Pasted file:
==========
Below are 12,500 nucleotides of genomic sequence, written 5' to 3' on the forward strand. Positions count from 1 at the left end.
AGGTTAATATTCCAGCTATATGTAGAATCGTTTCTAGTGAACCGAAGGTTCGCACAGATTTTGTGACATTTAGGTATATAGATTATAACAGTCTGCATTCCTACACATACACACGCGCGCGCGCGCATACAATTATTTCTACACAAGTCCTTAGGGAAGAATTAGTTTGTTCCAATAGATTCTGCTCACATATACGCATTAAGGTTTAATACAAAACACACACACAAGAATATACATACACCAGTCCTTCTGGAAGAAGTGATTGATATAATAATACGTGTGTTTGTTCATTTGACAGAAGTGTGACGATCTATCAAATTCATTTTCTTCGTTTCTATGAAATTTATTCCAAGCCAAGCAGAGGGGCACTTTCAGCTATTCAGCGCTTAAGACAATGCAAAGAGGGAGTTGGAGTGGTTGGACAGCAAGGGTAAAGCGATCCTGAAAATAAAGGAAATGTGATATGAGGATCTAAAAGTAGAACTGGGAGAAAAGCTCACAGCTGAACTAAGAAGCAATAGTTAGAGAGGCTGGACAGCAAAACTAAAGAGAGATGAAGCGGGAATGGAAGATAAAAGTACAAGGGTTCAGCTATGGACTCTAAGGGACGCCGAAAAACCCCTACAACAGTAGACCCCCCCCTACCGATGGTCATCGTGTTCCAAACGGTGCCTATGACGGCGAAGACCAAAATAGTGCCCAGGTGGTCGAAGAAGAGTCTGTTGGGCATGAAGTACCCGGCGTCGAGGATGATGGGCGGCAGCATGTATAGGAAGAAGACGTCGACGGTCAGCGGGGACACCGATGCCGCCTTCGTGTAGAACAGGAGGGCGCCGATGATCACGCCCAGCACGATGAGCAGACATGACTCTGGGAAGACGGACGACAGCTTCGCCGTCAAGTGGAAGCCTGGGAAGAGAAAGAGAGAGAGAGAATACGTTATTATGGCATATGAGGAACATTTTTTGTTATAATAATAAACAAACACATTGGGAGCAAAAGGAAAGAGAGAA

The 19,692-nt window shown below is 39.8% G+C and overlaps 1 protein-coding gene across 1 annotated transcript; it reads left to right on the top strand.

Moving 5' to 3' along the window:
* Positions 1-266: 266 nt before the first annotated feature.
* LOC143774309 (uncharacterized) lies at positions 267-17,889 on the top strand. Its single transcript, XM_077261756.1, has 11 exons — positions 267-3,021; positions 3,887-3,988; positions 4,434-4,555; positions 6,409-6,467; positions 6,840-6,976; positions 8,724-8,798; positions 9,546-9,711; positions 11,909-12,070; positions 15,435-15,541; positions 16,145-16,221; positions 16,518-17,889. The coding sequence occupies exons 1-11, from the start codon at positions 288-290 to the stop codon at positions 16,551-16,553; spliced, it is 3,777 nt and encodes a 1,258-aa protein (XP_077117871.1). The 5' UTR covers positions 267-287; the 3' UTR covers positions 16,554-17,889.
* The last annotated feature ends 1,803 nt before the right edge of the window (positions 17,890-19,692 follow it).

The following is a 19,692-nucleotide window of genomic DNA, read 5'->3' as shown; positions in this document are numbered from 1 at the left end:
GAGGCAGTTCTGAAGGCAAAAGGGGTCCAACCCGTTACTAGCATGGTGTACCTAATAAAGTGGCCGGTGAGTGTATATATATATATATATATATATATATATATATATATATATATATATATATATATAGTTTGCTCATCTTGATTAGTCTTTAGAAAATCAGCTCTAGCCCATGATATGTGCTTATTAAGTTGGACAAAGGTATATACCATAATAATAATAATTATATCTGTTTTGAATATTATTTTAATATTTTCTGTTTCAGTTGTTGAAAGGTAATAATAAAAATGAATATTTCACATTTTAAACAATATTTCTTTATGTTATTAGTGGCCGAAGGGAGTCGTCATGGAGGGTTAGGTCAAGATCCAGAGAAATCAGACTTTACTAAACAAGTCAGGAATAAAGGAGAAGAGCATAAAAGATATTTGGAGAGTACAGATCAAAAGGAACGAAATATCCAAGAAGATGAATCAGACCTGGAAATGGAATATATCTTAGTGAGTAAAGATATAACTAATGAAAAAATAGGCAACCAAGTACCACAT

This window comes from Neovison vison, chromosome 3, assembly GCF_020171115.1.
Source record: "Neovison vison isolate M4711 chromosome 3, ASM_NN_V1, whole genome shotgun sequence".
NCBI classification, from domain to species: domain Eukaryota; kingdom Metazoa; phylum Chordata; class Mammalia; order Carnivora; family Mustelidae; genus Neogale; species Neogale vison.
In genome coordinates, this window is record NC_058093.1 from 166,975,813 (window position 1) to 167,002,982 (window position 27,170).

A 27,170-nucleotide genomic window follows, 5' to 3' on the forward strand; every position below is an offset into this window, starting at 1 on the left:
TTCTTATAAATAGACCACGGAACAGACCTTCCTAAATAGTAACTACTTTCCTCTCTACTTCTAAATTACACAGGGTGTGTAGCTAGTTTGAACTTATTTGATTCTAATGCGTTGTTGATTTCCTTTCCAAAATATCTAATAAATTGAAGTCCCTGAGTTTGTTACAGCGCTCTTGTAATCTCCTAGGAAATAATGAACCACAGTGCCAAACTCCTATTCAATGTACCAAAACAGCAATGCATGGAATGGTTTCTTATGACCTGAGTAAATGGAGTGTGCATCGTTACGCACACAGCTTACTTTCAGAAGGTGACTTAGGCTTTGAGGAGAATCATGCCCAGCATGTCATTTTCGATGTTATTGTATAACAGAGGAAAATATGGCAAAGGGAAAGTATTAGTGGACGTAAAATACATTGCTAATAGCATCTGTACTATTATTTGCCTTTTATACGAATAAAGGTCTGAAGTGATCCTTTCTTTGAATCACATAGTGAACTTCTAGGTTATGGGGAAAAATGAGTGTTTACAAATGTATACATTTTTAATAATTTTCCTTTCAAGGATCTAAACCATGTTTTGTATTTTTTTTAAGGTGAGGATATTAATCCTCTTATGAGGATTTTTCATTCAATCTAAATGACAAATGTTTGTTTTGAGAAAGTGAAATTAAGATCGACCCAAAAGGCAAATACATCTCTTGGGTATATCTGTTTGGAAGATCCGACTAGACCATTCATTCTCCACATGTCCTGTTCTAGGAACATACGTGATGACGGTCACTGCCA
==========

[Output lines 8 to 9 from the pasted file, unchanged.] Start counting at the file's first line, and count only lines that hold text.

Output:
The following is a 19,692-nucleotide window of genomic DNA, read 5'->3' as shown; positions in this document are numbered from 1 at the left end:
GAGGCAGTTCTGAAGGCAAAAGGGGTCCAACCCGTTACTAGCATGGTGTACCTAATAAAGTGGCCGGTGAGTGTATATATATATATATATATATATATATATATATATATATATATATATATATATATAGTTTGCTCATCTTGATTAGTCTTTAGAAAATCAGCTCTAGCCCATGATATGTGCTTATTAAGTTGGACAAAGGTATATACCATAATAATAATAATTATATCTGTTTTGAATATTATTTTAATATTTTCTGTTTCAGTTGTTGAAAGGTAATAATAAAAATGAATATTTCACATTTTAAACAATATTTCTTTATGTTATTAGTGGCCGAAGGGAGTCGTCATGGAGGGTTAGGTCAAGATCCAGAGAAATCAGACTTTACTAAACAAGTCAGGAATAAAGGAGAAGAGCATAAAAGATATTTGGAGAGTACAGATCAAAAGGAACGAAATATCCAAGAAGATGAATCAGACCTGGAAATGGAATATATCTTAGTGAGTAAAGATATAACTAATGAAAAAATAGGCAACCAAGTACCACAT